There have been many other blogs and sites by other writers offering some practical advice to combat the dreaded writer's block. I think every writer is different. We all have our different styles and what works for one writer may not work for others.
I wanted, instead, to share my recent bout with writer's block because the outcome was not what I expected.
As I published my debut novel, Depth of Deception (A Titanic Murder Mystery), I knew what the next novel was going to be. In fact there is a preview Prologue and first chapter of Bloody Mary Kelly at the end of Depth of Deception. I have already written the first 12 chapters and the conclusion. This may sound odd but it's a quirk of mine that I always write the last chapter first, then go back to the beginning and work towards that end. Thus, laying down the foreshadowing and plot-twists wherever needed is easier.
Bloody Mary Kelly was going to be set in two time periods: present-day Toronto and Victorian London. I had amassed a ton of research materials, including detailed maps of Victorian London, copies of Scotland Yard files, etc. I was recently at the Bloody Words writer's conference in Toronto, where I not only spoke on a panel for Historical Research in mystery novels, but attended other panels by a police detective and a forensic psychologist who answered some questions I had for the new novel. Armed with all of this information I was ready to continue working on Bloody Mary Kelly.
I sat in front of the computer. Read over my notes. Read over the outline. I knew what was supposed come in the next chapter but I couldn't write it. Something didn't ring true. A major character that I was about to introduce didn't seem to work. Did I need to change their profession? Their gender? (I've done that before while writing a story.) Nothing seemed to work. I was really stuck. This major character would be need to be weaved throughout the story, so I couldn't jump ahead, or cut them out entirely. What to do?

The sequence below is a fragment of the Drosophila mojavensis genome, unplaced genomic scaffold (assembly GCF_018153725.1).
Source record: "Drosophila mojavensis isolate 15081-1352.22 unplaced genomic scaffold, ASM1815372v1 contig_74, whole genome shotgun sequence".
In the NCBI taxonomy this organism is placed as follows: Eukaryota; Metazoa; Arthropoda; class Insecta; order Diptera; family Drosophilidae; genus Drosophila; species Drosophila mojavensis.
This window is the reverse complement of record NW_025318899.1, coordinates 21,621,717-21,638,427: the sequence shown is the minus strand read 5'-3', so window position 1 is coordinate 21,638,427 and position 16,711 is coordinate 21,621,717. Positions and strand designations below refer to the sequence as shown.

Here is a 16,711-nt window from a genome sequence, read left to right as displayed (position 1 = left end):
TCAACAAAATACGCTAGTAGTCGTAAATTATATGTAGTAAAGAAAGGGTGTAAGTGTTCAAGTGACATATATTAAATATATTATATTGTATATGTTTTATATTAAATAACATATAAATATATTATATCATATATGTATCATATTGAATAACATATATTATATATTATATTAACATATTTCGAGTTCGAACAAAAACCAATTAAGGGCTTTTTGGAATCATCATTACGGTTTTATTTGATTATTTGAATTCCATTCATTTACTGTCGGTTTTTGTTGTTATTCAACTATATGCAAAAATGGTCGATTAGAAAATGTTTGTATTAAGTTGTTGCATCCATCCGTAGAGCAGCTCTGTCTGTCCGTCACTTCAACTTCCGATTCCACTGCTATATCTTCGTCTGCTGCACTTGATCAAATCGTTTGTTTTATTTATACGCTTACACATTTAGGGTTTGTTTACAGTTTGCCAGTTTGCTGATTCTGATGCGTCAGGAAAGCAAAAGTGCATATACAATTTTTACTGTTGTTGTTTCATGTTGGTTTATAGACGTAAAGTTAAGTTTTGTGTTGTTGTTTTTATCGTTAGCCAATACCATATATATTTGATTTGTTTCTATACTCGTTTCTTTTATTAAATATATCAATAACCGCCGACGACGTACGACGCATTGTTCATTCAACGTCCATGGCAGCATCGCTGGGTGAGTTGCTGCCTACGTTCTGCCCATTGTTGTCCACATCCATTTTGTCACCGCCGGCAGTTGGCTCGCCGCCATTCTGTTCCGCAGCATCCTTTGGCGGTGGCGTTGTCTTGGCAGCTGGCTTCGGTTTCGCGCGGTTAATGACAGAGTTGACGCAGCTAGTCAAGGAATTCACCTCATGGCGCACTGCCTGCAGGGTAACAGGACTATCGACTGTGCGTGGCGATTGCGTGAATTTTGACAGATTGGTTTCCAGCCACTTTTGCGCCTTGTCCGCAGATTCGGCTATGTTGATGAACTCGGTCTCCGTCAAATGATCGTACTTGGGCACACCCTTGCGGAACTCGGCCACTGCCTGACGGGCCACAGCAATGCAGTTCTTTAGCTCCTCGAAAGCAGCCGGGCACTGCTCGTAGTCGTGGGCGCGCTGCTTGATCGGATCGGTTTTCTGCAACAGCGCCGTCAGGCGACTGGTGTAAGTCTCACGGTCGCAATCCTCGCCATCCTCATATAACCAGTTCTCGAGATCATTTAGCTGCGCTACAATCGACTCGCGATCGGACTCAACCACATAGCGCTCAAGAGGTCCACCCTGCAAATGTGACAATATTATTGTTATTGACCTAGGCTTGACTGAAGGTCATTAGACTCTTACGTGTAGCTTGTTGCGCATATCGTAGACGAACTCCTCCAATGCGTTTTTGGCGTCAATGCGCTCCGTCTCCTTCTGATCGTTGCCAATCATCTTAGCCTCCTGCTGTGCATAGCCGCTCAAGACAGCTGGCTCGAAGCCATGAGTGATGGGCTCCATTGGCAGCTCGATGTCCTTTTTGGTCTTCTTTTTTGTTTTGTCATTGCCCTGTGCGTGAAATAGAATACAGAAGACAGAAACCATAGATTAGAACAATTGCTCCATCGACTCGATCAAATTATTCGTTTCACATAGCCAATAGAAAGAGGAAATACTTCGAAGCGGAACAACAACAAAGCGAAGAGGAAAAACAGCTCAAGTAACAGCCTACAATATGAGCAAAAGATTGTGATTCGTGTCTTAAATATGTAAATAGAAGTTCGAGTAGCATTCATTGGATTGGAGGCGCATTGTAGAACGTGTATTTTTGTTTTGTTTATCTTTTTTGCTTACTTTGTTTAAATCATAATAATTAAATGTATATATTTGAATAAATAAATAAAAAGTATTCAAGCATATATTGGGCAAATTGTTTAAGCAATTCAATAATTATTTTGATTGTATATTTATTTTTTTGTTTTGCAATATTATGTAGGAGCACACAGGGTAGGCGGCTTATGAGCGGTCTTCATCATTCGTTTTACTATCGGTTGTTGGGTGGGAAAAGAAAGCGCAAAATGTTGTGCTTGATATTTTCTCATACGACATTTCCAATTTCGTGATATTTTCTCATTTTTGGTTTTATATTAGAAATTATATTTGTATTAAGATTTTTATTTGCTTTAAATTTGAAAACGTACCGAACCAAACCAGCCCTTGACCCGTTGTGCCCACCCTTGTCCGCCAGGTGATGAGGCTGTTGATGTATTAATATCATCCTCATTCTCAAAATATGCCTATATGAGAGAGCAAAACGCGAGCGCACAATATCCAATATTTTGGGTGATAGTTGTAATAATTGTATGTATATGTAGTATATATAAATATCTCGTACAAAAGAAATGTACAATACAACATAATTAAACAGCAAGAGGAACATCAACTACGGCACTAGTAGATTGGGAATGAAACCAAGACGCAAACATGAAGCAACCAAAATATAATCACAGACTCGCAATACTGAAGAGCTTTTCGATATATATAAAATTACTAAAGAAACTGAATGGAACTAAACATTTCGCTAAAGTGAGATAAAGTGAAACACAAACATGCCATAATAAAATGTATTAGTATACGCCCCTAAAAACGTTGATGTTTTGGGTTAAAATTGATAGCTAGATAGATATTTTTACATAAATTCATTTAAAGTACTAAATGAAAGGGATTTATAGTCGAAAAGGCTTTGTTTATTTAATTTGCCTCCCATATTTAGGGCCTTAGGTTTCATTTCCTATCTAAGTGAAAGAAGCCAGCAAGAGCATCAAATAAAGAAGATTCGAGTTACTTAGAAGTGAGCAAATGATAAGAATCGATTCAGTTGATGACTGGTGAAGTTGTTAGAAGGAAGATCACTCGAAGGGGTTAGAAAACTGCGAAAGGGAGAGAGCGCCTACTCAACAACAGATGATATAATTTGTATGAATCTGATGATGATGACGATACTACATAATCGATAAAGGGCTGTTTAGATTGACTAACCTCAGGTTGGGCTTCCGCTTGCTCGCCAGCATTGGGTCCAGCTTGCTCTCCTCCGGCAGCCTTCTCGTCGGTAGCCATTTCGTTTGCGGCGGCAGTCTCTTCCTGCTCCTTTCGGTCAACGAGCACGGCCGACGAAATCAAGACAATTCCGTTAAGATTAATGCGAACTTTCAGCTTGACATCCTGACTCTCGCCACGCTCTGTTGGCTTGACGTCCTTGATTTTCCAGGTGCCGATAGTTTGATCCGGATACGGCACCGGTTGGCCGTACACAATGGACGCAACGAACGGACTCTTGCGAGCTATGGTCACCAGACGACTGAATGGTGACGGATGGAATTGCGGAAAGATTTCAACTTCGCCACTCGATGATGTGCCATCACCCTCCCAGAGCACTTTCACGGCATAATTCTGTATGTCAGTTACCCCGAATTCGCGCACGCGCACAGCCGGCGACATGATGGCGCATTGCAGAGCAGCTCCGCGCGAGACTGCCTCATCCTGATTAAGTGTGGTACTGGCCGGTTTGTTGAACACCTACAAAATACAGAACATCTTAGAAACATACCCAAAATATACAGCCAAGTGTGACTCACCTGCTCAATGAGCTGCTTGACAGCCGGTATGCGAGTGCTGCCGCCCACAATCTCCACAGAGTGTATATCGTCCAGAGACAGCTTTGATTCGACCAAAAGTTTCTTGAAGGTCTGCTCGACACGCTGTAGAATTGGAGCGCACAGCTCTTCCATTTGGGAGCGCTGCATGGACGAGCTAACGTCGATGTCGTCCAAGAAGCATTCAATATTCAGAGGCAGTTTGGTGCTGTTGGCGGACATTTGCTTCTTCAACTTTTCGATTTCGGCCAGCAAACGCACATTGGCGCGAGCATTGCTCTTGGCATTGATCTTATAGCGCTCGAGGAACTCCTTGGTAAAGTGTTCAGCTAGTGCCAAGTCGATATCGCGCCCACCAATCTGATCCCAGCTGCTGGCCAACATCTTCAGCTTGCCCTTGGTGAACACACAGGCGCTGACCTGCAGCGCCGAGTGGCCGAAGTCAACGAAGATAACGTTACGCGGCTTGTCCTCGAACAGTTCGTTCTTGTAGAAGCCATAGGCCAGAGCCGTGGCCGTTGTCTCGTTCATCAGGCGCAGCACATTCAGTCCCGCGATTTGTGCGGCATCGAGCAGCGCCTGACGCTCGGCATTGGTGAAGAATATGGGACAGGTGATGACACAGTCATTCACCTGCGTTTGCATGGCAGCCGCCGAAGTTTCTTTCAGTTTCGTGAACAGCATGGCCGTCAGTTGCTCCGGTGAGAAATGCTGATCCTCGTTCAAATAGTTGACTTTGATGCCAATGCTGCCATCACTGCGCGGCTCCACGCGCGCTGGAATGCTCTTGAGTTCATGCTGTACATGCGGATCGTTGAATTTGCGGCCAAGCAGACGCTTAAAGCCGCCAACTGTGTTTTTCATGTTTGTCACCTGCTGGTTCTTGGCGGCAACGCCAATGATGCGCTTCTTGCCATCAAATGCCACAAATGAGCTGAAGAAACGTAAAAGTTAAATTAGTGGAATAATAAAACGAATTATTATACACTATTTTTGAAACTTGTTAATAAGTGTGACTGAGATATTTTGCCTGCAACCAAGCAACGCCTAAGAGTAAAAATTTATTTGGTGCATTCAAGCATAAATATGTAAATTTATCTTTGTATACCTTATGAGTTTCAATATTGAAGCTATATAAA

This went on for more than a week, and I was getting frustrated. Not feeling well, I took a nap in the middle of the day, which is something I only do if I'm sick. You know how they say if you're thinking of a problem as you drift to sleep, the answer will come to you? Well that's exactly what happened. I woke up and I had it.
Unfortunately, the answer wasn't for Bloody Mary Kelly at all. An idea that I had back-burnered five years ago, which didn't have a thought-out plot or conflict, (can't have story without either of those!) suddenly made sense. I woke up from my nap with the plot in my mind. I sat up, reached for my iPhone and began surfing for some historical information right away, to make sure it was going to work within the time period. Not only did it fit the timeline but I started to find other historical events that gave me the conflict that was missing from the original idea. Suddenly Ihad the ending of my novel! I went to my computer, wrote the conclusion and from there the opening of the story was clear in my mind. This new story lay itself out for me, needing to be told.
You can't turn it on like a tap, nor can you control it when it erupts like a geyser. I've decided to ride that inspirational wave and put Bloody Mary Kelly on the back burner (for now). Why argue with the creative flow? So I'm starting a different new novel which, ironically, opens with our protagonist suffering from writer's block.